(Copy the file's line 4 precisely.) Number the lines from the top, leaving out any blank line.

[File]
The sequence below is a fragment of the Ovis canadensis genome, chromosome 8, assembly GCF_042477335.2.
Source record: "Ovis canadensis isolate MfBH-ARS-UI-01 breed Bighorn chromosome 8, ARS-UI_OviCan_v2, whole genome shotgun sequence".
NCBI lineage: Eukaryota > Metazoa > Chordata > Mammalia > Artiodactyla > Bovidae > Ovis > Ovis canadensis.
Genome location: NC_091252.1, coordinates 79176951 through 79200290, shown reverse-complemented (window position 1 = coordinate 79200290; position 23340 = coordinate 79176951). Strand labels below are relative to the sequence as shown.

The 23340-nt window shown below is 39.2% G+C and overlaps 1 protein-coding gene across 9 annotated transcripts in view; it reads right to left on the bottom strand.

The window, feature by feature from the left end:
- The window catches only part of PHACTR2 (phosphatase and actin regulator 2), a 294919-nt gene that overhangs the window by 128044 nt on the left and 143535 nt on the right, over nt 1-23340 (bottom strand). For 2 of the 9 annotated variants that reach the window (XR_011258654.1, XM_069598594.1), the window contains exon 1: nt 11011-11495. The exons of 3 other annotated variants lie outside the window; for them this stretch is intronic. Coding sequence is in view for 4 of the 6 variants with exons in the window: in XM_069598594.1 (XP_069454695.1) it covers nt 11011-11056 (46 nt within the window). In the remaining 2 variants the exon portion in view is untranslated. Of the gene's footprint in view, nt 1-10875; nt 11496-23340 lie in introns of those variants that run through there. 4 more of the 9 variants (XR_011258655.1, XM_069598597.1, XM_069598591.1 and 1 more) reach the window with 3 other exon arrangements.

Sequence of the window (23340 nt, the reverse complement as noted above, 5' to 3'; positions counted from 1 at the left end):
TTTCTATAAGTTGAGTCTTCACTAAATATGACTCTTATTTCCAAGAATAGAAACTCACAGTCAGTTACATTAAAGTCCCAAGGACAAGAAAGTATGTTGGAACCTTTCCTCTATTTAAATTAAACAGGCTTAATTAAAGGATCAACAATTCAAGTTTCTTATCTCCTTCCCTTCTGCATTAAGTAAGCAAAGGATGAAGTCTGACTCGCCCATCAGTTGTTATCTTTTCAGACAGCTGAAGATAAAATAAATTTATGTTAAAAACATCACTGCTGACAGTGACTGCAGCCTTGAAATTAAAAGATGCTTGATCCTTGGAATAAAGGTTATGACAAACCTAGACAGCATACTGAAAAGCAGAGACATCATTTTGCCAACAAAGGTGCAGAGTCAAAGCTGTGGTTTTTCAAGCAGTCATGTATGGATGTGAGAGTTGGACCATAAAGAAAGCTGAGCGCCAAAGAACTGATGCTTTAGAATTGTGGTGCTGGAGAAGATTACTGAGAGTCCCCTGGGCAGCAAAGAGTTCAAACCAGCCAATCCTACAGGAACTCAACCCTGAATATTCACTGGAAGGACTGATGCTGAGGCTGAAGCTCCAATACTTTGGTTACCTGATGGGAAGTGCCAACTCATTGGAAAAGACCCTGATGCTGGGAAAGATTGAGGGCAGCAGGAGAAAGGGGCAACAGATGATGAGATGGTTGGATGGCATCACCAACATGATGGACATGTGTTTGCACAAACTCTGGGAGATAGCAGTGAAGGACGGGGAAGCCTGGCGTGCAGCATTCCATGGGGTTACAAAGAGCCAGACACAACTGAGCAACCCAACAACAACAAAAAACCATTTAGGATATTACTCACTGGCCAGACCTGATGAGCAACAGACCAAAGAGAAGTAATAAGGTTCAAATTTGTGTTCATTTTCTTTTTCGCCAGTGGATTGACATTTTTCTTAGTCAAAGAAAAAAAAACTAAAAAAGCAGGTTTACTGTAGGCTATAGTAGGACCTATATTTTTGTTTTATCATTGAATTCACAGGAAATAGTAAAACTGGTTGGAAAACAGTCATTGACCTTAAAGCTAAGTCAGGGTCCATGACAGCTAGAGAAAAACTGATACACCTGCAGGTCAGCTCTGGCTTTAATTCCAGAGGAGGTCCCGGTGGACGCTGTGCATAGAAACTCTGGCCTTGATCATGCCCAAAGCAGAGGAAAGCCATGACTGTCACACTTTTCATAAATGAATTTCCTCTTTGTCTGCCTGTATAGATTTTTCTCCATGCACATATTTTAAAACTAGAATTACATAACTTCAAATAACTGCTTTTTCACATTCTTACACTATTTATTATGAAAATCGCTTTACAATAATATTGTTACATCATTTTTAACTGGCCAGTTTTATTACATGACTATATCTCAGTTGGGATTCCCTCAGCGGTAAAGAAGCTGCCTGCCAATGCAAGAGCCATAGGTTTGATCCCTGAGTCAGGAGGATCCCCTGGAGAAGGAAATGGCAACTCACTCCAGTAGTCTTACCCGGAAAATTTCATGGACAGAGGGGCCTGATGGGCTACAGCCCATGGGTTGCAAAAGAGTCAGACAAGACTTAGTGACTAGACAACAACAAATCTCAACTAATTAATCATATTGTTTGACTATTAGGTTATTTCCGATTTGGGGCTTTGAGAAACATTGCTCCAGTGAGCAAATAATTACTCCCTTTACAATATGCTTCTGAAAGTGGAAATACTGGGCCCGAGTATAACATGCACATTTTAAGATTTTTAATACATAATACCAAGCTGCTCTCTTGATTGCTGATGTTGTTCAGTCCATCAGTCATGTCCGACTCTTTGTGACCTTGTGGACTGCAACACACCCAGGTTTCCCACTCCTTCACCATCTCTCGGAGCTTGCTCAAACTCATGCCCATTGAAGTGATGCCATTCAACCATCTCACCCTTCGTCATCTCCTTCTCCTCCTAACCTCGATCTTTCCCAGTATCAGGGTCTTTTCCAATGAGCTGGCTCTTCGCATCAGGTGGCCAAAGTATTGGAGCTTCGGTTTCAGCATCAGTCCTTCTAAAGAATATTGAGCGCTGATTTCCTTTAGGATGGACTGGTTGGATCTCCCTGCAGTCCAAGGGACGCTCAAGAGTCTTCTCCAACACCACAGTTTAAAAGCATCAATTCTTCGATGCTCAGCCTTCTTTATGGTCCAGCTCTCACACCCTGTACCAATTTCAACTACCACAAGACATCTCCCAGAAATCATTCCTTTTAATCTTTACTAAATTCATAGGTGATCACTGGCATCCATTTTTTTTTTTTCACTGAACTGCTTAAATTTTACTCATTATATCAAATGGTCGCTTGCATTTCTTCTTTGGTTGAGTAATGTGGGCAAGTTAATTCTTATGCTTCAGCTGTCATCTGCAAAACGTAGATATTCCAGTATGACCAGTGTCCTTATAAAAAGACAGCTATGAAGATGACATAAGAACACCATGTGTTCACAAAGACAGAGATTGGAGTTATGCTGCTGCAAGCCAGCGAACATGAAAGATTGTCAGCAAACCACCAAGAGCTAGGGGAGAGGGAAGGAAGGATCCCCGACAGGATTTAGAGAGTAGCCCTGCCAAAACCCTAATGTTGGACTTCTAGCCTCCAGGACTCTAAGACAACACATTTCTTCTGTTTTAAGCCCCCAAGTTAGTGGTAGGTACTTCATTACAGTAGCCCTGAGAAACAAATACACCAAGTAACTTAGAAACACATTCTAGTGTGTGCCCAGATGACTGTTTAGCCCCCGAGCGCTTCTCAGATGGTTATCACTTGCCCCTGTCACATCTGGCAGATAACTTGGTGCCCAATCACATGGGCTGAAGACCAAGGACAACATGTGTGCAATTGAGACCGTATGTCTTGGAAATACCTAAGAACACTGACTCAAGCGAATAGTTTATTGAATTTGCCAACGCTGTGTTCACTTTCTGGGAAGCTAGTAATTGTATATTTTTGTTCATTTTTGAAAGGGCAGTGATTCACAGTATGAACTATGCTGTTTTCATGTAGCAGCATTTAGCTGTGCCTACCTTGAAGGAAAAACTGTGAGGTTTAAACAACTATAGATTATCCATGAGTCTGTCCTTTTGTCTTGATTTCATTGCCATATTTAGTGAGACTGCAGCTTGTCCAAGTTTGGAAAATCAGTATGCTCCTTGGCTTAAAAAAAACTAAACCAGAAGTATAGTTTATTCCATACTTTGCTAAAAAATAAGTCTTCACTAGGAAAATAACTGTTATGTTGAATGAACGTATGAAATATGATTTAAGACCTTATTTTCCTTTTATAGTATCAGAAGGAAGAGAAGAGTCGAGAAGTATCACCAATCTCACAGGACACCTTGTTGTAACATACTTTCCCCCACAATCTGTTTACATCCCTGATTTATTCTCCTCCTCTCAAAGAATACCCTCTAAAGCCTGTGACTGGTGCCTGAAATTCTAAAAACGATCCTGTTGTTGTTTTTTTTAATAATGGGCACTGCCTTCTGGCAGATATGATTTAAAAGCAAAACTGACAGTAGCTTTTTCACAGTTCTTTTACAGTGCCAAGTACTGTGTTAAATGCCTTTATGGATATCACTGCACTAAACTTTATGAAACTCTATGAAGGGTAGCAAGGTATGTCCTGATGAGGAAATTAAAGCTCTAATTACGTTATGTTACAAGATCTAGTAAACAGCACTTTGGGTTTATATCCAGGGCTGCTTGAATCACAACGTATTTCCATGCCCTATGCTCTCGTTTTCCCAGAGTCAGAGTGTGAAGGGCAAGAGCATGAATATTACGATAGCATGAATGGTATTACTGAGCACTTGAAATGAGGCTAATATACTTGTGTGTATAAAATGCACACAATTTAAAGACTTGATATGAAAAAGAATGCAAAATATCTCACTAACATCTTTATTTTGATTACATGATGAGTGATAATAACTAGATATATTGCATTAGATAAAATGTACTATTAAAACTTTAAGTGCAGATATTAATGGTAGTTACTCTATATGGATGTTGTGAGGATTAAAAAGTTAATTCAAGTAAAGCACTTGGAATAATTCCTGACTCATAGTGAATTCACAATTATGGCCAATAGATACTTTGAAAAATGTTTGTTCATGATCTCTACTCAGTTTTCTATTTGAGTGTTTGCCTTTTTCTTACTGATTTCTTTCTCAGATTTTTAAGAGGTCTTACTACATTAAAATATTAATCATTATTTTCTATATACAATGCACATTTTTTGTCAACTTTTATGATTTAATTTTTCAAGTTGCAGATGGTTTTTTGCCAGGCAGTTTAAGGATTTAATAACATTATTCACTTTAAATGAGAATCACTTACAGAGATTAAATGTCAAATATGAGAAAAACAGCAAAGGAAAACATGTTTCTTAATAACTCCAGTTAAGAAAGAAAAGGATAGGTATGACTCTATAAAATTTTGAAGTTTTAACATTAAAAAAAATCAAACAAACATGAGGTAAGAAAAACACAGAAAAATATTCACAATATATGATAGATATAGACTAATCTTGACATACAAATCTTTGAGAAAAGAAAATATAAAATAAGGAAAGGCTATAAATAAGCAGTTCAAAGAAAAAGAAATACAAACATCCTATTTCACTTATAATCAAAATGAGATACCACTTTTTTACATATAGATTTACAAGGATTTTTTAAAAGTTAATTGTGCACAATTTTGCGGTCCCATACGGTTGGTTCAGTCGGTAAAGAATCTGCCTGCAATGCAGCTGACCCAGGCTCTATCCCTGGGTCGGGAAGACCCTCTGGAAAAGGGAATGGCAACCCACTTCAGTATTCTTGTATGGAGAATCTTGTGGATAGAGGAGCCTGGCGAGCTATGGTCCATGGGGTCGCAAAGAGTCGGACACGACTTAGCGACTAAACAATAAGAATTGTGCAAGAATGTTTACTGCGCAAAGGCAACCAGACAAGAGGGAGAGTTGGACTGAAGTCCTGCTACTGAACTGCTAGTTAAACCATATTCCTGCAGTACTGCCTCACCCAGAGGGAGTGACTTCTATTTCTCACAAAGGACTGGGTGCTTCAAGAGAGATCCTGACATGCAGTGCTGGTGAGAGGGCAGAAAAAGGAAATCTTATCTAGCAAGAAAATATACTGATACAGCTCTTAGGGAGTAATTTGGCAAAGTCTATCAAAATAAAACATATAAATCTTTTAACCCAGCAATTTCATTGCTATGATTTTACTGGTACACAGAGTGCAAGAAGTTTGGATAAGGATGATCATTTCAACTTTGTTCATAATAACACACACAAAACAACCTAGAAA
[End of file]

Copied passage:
Genome location: NC_091252.1, coordinates 79176951 through 79200290, shown reverse-complemented (window position 1 = coordinate 79200290; position 23340 = coordinate 79176951). Strand labels below are relative to the sequence as shown.